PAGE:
Every existing building has a place in people’s memory and has been the site of happiness. Redeveloping Zodiac has taught us a lot about the ‘how’ of avoiding demolition: by inventing a new life for buildings and their surroundings, and getting the balanc
Although firmly on our agenda now, the property sector is going through the ‘five stages of grief’ in understanding that we can’t bulldoze our way towards a brighter future. Denial – this is the way we've always built; Anger – we’re trying our best, but the goalposts keep moving!, Bargaining – surely a sustainable new-build is the best option?, and Depression – the industry just can’t make wholescale repurposing work. We’ve got some way to go before we get to mainstream Acceptance of the idea that our built environment, often so overlooked in terms of their impact on our lives and on the planet, can no longer be viewed as disposable.
Cost-benefit analysis is, ultimately, the way humans make choices. In many cases, the pioneers are forging ahead in demonstrating what policy and planning should be mandating, and their confidence in making future-fit decisions can be persuasive, shaping what we see as best practice. Common Projects is redeveloping a 1960s ‘utopian’ concrete office complex in Broad Green, West Croydon, into new homes, community-owned gardens and a nursery. The scheme, which we committed to in 2020, has indeed taught us a lot about the ‘how’ of avoiding demolition by inventing a new life for buildings and their surrounds.
Thinking about it as a set of scales, with different aspects of development as weights on each side, we saw the impacts of new-build – both in greenhouse gas-release costs and in the ‘psychological’ effect of tearing down a local landmark (even one that has in recent years not been universally admired) – balancing against the availability and cost of funding – something heavily determined by the perceived risks involved. Getting the scales to come down on the side of the ‘right’ thing to do meant working hard to address this perception. Putting real thought into an evidence base for an investor to have confidence, and ‘take the risk’, meant communicating our delivery track record; building a narrative around the unacceptability of the old approach, and taking a tough stance on the scheme’s overall impact as the critical driving factor in development choices.
We are all, rightly, under the microscope when it comes to the ‘footprint’ of our businesses. Attracting partners with shared values, and both the short- and long-term perspective good development needs to have, was key. We’ve done this by demonstrating deep understanding of the market, of their drivers, of the schemes themselves – including the complexities of existing buildings. Truly understanding the advantages, and the common sense, of re-use has helped us present our projects clearly to our partners: councils, investors and communities.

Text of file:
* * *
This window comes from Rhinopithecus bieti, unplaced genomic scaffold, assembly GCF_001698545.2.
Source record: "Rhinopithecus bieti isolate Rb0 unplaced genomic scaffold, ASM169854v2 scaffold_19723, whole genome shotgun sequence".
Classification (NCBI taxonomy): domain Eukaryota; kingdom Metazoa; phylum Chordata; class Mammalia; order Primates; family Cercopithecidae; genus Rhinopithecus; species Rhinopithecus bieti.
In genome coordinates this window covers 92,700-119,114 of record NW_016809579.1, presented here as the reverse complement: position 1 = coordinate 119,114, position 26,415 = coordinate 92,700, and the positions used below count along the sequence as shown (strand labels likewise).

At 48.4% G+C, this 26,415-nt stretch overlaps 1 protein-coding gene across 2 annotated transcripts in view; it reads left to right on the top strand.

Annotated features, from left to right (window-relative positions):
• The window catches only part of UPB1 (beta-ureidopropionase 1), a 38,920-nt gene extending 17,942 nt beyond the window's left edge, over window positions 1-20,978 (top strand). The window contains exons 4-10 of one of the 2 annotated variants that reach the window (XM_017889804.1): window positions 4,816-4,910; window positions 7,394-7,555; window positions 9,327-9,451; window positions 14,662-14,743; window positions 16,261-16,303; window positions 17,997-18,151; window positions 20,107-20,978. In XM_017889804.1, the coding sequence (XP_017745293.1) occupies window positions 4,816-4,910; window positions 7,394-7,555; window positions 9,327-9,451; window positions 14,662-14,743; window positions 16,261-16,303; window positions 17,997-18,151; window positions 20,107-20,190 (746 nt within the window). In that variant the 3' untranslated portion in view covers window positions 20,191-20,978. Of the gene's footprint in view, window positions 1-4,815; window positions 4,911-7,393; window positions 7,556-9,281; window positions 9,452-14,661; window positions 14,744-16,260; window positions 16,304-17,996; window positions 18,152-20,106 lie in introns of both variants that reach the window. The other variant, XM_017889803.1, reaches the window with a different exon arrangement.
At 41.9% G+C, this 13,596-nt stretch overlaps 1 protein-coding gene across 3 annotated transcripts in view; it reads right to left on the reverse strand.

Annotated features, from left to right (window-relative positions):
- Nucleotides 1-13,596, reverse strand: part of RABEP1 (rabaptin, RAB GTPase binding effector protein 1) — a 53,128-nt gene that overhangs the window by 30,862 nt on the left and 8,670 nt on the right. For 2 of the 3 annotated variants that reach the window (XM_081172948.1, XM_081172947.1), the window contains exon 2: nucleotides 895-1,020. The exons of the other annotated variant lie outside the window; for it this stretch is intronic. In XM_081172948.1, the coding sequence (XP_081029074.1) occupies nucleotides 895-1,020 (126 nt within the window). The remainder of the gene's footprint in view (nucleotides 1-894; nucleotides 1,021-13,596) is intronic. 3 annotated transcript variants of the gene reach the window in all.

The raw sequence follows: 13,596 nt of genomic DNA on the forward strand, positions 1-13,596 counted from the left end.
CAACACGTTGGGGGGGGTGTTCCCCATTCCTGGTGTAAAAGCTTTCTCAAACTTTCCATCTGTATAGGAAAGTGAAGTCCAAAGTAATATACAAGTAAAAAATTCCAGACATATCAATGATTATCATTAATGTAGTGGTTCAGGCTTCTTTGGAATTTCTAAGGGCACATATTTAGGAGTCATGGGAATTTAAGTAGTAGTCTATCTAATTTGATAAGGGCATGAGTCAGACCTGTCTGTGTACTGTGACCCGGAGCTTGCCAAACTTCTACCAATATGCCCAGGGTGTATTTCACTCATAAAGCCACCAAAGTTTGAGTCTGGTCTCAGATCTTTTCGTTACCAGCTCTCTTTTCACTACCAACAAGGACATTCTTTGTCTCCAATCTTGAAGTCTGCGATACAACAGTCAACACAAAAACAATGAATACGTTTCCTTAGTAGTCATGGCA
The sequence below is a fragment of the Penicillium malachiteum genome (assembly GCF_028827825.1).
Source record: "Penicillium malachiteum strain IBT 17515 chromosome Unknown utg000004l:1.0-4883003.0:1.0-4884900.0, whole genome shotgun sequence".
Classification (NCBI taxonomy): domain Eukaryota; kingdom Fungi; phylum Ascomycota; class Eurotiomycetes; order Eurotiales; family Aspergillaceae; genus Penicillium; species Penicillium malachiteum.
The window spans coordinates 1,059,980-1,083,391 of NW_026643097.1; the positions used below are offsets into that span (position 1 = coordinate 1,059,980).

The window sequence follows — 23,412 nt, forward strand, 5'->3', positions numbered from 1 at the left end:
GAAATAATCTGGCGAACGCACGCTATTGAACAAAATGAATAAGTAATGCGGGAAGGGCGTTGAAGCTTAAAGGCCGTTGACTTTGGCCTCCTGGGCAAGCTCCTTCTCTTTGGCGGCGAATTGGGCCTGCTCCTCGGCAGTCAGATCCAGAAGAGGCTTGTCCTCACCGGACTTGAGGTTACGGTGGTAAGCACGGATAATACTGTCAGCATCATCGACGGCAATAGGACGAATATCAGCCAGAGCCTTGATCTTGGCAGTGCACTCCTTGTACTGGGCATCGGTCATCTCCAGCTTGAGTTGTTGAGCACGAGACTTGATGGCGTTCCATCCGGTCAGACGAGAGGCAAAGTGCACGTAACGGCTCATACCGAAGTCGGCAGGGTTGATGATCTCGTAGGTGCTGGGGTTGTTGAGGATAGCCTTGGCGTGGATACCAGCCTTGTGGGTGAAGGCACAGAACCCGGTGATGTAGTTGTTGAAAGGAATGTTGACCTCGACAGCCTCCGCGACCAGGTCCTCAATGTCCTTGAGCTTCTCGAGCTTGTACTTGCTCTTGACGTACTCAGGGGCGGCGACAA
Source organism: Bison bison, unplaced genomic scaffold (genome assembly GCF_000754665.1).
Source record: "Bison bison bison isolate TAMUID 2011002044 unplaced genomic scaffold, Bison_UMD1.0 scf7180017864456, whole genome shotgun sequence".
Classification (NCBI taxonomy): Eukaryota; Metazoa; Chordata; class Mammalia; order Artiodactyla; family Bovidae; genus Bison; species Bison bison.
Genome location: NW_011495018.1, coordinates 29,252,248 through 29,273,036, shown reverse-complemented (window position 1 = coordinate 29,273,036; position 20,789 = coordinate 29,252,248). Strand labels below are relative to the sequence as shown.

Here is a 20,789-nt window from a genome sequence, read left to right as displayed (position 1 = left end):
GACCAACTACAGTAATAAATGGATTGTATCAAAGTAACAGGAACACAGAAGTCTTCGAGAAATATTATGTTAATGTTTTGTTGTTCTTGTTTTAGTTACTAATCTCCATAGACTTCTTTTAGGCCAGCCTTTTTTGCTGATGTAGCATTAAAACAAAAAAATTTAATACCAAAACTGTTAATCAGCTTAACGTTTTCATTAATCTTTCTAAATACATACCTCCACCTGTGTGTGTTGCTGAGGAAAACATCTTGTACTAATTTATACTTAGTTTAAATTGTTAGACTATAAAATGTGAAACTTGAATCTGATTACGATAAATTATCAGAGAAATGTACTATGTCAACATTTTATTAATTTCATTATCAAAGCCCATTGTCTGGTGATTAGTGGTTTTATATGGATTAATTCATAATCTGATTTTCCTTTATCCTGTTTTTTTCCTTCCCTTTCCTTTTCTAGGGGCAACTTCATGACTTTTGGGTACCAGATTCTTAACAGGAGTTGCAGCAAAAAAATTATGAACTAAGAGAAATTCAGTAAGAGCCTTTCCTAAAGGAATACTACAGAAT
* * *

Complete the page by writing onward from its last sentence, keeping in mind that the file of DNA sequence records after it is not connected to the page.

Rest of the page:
The nitty-gritty: we are working with an amazing project team which understands re-use and loves the problem-solving and persistence it needs. Designing the right product for the right area: we’ve created a scheme that fits the market, supports the aspirations of local demographics, embraces the area’s character and plays into the existing building’s strengths. Working bloody hard on optimisation and on coming down on the right side of compromise (inevitable when working with existing buildings). Spending locally, and inviting people in: people care about their back yard. Being positive about the asset you have: every existing building has a place in someone’s memory, has been the site of happinesses. Appreciating the aesthetic and techniques of ‘older things’ and what they have to teach us.
Finally, having demonstrable clarity of purpose. By that we mean a commitment to creating value that supports the LONG-TERM wellbeing of society. Financial success, even growth, becomes a means to this end – not an end in itself. In our sector, we’re seeing increased appetite for investment from funding sources, particularly pension funds investing money on behalf of ordinary people with ordinary concerns, that share that same aspiration and choose ‘doing the right thing’ to ensure returns for their citizen stakeholders. This opens the door to reusing existing buildings: if in ‘appraising’ (in the widest sense) a project, one includes factors such as community impact, carbon emissions, effect on urban landscape, and attractiveness to younger customers, a scheme with an existing building at its heart suddenly becomes more viable – even more valuable.